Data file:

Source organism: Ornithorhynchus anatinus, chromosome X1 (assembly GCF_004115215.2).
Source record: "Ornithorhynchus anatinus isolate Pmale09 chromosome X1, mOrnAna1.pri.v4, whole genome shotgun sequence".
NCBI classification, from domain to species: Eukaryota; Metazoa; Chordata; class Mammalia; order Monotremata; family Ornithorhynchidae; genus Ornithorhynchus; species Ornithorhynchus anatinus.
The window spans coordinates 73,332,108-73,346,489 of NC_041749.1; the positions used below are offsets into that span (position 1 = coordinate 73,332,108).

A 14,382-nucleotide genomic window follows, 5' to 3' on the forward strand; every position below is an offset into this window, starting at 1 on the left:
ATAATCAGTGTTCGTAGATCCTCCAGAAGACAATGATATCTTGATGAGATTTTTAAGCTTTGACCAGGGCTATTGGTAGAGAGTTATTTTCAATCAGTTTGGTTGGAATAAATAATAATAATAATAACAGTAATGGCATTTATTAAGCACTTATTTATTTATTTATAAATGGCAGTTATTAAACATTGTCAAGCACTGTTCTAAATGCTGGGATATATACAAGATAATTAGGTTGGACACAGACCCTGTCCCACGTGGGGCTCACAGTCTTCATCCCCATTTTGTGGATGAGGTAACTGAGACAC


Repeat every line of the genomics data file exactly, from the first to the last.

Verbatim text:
Source organism: Ornithorhynchus anatinus, chromosome X1 (assembly GCF_004115215.2).
Source record: "Ornithorhynchus anatinus isolate Pmale09 chromosome X1, mOrnAna1.pri.v4, whole genome shotgun sequence".
NCBI classification, from domain to species: Eukaryota; Metazoa; Chordata; class Mammalia; order Monotremata; family Ornithorhynchidae; genus Ornithorhynchus; species Ornithorhynchus anatinus.
The window spans coordinates 73,332,108-73,346,489 of NC_041749.1; the positions used below are offsets into that span (position 1 = coordinate 73,332,108).

A 14,382-nucleotide genomic window follows, 5' to 3' on the forward strand; every position below is an offset into this window, starting at 1 on the left:
ATAATCAGTGTTCGTAGATCCTCCAGAAGACAATGATATCTTGATGAGATTTTTAAGCTTTGACCAGGGCTATTGGTAGAGAGTTATTTTCAATCAGTTTGGTTGGAATAAATAATAATAATAATAACAGTAATGGCATTTATTAAGCACTTATTTATTTATTTATAAATGGCAGTTATTAAACATTGTCAAGCACTGTTCTAAATGCTGGGATATATACAAGATAATTAGGTTGGACACAGACCCTGTCCCACGTGGGGCTCACAGTCTTCATCCCCATTTTGTGGATGAGGTAACTGAGACAC